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Supporting Materials for Sir! No Sir!
FTA-ers Freak Out Military
According to the New York Times, the antiwar soldier may become the most disruptively effective peace activist yet, with an impaact that could far exceed his small number in the 3.5 million-man armed forces.
Interviews with Army officials and with enlisted members of the GI "underground" show that the Army's concern goes beyond the immediate impact of radical, civilian-style (leaflets, posters, marches) agitation by peace-activist soldiers.
The marked increase in AWOLs is attributed by some officers in part to the militants' activities. Of even more concern to the Army are the long raange prosspects for disruption of what the Army calls "good order and discipline" - the tradition of soldierly bearing and obedience that is in direct conflict with both the style and content of GI dissent on political issues such as Vietnam.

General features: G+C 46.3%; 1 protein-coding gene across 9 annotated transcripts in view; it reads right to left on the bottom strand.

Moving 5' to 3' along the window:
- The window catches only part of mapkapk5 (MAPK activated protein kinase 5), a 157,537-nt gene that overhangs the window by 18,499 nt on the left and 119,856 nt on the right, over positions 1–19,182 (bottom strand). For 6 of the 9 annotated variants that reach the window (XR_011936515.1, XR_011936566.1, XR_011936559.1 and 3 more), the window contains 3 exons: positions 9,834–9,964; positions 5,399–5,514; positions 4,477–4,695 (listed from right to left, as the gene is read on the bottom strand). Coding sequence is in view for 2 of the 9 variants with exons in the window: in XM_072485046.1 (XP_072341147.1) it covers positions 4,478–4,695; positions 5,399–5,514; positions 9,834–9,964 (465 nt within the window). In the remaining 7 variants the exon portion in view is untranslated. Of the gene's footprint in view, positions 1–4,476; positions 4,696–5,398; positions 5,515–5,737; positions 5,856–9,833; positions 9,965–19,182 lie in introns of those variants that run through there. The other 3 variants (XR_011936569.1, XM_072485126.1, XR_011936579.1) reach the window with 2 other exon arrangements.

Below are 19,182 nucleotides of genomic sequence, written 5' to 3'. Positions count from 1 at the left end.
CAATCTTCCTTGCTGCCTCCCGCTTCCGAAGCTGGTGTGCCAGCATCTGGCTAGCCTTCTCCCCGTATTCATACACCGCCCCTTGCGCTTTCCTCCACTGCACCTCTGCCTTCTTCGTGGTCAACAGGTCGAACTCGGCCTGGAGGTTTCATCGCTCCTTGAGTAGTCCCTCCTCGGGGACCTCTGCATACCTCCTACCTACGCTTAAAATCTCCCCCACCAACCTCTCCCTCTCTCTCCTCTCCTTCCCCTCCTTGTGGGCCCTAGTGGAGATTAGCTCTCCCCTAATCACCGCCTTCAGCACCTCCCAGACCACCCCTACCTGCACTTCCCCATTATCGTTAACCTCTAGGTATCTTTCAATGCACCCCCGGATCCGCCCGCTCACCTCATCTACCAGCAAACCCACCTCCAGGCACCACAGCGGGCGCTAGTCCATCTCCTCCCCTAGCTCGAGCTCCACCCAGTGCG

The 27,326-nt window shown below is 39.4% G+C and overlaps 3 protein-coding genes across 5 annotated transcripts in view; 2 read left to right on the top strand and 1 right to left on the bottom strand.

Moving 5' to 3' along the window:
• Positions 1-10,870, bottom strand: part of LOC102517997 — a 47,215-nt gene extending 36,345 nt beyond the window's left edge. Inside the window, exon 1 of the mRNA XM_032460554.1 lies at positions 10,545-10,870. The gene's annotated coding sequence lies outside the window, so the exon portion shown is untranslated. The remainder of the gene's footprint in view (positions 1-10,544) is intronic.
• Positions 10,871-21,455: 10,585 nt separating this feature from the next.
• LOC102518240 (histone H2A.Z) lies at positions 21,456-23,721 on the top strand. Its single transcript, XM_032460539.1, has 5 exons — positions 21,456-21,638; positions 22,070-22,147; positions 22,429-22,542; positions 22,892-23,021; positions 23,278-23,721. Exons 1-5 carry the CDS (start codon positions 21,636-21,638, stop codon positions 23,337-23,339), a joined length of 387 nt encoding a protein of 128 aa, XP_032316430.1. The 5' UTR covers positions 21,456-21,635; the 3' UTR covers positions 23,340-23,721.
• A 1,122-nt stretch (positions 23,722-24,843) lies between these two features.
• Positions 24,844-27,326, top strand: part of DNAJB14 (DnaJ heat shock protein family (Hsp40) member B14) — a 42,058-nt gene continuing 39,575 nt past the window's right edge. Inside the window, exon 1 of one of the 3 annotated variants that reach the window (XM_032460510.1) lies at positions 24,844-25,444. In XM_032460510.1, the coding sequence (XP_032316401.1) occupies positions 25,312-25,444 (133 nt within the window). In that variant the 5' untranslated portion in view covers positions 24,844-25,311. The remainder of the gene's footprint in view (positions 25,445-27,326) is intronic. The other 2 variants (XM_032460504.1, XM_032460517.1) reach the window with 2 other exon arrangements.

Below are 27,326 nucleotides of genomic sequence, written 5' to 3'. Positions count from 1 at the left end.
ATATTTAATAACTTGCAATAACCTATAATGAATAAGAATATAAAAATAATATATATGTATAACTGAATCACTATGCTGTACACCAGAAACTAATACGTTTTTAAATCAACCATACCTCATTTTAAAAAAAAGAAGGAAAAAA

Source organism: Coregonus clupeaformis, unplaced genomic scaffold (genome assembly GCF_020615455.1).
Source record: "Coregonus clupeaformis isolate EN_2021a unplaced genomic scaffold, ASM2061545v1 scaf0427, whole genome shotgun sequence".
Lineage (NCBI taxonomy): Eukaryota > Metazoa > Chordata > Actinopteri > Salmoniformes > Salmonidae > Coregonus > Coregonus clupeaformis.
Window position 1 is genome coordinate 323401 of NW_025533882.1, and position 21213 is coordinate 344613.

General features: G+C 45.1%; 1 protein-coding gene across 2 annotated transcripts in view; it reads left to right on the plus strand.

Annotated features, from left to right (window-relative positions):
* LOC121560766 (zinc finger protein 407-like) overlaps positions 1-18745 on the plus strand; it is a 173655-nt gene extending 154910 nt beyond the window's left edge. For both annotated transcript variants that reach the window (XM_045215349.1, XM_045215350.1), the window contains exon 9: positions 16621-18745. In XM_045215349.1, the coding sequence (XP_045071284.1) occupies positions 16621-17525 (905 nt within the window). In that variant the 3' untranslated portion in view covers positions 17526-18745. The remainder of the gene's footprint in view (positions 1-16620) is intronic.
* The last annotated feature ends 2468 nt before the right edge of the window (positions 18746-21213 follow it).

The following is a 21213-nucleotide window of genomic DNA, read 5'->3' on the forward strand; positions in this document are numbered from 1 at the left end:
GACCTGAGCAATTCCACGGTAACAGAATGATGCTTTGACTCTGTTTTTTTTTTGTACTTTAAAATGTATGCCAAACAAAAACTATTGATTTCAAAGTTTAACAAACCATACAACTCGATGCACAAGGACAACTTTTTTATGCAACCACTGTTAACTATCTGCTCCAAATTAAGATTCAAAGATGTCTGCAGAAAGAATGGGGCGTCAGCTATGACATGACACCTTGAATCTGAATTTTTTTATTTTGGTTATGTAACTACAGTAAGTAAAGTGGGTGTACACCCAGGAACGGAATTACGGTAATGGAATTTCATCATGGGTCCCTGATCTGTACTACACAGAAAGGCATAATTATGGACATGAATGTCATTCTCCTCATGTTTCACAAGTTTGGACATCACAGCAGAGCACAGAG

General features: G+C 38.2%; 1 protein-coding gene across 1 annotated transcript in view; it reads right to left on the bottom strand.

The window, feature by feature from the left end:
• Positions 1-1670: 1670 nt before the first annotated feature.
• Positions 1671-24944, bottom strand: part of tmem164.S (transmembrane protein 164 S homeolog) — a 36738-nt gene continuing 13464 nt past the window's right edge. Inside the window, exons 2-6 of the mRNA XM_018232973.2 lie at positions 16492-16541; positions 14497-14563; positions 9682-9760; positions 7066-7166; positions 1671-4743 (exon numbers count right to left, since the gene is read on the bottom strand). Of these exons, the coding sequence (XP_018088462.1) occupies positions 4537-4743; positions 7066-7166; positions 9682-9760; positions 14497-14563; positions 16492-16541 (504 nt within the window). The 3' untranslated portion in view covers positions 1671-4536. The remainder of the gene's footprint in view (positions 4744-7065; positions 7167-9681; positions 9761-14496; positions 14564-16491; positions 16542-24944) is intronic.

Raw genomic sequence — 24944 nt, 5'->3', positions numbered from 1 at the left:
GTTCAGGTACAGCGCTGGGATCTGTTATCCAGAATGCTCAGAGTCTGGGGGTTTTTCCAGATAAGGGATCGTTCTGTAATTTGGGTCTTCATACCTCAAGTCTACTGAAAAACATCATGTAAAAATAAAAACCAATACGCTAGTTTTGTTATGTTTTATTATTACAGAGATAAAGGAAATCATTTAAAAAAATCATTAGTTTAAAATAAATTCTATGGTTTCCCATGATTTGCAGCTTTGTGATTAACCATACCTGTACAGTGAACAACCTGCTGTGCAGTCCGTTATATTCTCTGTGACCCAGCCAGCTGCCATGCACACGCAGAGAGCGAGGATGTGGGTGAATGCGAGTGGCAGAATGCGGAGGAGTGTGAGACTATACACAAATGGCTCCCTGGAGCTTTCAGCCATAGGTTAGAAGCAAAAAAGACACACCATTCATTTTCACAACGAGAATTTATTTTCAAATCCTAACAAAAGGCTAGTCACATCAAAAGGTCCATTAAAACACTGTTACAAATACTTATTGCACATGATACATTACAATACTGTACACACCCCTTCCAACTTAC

In the process of introducing dissent into the enlisted ranks, the peace movement, it iss feared, may force permanent and, in the military view, damaging democratizing changes in the strcuture of traaditional discipline.
All branches of the Armed Forces are feeling the increase in the numbers of anti-war soldiers. As their concern increases we can all expect an increase in harassment, and more denial from the brass about our importance and effectiveness.
Don't let them get you down.
The Ally, no. 16